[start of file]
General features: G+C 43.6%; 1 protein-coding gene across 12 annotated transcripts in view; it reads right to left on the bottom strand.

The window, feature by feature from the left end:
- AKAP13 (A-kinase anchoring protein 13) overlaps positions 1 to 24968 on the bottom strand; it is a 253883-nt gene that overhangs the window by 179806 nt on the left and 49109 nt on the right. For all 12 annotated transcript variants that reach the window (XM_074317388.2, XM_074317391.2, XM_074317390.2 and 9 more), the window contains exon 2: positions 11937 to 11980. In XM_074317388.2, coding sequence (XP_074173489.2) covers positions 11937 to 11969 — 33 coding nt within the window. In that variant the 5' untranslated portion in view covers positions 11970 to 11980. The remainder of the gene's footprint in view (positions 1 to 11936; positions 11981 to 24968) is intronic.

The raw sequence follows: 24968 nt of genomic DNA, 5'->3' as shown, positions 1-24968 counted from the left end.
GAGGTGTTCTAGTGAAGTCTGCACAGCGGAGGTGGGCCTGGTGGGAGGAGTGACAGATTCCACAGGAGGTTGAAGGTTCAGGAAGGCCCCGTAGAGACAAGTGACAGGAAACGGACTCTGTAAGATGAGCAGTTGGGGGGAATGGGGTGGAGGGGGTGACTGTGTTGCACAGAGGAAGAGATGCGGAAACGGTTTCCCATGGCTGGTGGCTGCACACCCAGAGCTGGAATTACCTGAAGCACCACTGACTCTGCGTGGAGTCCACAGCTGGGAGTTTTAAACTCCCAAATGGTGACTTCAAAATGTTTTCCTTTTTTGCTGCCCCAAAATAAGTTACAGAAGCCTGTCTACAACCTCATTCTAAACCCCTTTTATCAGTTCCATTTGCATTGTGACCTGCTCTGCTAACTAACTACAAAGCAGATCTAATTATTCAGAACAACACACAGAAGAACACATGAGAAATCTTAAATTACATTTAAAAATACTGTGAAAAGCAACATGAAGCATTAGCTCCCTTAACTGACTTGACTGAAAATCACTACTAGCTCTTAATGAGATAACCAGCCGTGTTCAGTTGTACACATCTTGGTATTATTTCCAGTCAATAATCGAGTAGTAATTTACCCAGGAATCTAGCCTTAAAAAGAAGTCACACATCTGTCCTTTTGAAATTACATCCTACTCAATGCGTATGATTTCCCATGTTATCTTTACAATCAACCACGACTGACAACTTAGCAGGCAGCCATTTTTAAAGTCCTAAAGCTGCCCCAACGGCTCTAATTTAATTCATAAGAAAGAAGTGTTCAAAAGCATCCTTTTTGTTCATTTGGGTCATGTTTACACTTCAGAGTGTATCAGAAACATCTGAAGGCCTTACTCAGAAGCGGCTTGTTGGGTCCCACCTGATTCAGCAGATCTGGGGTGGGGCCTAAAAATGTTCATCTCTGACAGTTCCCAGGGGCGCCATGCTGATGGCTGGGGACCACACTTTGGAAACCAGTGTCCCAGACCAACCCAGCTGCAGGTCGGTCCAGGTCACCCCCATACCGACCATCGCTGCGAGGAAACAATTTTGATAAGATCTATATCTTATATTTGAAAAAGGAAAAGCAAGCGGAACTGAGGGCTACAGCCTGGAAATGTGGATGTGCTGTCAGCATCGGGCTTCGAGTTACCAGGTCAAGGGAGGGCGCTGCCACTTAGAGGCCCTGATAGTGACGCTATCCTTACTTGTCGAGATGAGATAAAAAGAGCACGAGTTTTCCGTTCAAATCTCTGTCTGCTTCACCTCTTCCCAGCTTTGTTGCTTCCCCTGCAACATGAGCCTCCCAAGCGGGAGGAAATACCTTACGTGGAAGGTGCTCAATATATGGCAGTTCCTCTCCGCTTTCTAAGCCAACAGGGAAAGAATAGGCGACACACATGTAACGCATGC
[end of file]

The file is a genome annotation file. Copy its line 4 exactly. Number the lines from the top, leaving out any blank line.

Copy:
The raw sequence follows: 24968 nt of genomic DNA, 5'->3' as shown, positions 1-24968 counted from the left end.